When archaeologists are conducting a surface survey of an area they may discover artifacts on the surface, the location of these artifacts are recorded and are indicators of the use and human presence of that site. The artifacts that occur on the surface may be referred to as surface artifacts and when there is an area with an assemblage or numerous artifacts spread on the surface it may be referred to as a surface scatter. The surface scatter may consist of one type of artifact or a variety of artifacts. The location of the artifacts are documented and mapped.
Sometimes surface artifacts may be discovered when a piece of land is being modified or during activities such as invasive vegetation removal. At the Marie Selby Botanical Gardens Historic Spanish Point campus, with such a long period of habitation, a variety of surface artifacts have been recovered during past excavations and by horticulturists removing dense areas of invasive vegetation. While clearing the Sansevieria and Brazilian peppers in the Point Garden our horticulturists uncovered a scatter of artifacts consisting of glass, ceramics, garden features, and household items. These artifacts are indicators of how this space was used and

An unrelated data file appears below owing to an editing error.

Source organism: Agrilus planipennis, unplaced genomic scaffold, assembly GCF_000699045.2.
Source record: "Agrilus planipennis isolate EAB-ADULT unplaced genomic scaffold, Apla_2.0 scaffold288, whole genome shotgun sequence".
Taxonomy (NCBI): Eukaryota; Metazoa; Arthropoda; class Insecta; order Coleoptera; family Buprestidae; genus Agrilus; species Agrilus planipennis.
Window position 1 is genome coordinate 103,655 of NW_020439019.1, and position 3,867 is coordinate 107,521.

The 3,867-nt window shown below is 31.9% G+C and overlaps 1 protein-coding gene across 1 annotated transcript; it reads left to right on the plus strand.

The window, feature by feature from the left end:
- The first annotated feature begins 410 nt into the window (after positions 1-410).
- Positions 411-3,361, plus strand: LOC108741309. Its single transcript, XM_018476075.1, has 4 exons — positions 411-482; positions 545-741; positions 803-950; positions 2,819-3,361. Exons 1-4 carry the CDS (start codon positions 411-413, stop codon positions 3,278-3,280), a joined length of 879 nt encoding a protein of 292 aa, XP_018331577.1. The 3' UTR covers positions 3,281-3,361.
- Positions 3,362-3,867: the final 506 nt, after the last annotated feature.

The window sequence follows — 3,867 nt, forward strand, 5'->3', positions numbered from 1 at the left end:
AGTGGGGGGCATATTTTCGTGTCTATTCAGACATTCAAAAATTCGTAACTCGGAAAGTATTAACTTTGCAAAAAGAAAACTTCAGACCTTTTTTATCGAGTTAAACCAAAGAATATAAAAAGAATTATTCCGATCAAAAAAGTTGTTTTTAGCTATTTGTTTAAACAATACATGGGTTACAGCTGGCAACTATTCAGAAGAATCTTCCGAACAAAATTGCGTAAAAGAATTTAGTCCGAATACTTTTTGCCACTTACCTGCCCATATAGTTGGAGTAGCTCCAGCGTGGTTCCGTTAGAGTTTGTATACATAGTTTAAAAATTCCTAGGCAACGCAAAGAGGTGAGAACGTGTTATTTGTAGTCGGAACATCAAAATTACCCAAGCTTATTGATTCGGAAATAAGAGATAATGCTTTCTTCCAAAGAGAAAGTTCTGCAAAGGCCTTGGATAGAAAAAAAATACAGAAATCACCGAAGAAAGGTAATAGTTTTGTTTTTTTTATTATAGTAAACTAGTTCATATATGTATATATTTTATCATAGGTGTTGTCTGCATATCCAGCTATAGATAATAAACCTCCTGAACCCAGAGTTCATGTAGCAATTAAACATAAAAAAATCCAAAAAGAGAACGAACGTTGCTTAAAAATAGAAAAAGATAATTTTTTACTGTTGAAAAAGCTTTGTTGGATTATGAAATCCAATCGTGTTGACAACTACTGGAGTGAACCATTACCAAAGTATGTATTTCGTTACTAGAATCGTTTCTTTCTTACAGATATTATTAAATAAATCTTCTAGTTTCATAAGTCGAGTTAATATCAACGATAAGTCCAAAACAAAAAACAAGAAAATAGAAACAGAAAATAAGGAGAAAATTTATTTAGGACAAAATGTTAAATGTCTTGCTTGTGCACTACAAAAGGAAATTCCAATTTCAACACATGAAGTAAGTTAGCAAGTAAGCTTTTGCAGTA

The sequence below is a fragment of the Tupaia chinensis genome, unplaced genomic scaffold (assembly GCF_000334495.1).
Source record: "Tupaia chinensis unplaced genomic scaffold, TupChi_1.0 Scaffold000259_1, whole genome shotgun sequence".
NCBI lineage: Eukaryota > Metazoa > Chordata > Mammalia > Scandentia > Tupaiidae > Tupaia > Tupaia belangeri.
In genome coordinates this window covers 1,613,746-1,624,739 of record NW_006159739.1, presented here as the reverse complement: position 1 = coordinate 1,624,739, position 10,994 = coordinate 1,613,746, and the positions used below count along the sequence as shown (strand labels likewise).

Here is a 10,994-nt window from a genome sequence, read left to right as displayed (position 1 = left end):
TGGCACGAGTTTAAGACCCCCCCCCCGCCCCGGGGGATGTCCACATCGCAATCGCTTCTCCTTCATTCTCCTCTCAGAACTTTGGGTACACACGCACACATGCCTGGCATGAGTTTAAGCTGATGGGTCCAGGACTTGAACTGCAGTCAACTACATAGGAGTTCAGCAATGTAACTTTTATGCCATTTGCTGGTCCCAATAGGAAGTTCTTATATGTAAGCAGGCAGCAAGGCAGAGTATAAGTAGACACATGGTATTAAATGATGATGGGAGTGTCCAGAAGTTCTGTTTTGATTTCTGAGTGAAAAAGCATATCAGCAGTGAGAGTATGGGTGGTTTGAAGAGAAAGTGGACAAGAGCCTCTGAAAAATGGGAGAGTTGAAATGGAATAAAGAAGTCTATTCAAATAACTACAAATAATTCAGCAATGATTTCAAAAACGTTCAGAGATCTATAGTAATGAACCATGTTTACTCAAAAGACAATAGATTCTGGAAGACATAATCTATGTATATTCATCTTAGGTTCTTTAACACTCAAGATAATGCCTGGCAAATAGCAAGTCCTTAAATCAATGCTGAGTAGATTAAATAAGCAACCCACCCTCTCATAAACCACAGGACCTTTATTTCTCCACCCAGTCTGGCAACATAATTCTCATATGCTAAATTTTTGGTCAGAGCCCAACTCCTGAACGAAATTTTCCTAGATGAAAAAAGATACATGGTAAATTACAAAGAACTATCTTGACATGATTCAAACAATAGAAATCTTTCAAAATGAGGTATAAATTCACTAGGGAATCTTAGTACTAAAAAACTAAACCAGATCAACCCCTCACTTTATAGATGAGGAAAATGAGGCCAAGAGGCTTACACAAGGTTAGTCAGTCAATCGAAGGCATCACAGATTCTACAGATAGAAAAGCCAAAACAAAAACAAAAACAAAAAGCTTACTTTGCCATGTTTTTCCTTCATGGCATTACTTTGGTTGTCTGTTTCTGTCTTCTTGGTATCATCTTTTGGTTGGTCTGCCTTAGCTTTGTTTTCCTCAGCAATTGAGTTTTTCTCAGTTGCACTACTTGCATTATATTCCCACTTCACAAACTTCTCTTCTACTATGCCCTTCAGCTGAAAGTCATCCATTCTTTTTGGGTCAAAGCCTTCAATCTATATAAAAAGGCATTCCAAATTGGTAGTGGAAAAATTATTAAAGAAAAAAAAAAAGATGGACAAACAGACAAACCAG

provide information relating to the structures that were also uncovered in this area. On your next visit, take a walk down the path in to the Point Garden and look for the artifact surface scatter of garden features and building materials including planters, curbing, and cement pieces.
Written by Amy Dwyer, Research Archaeologist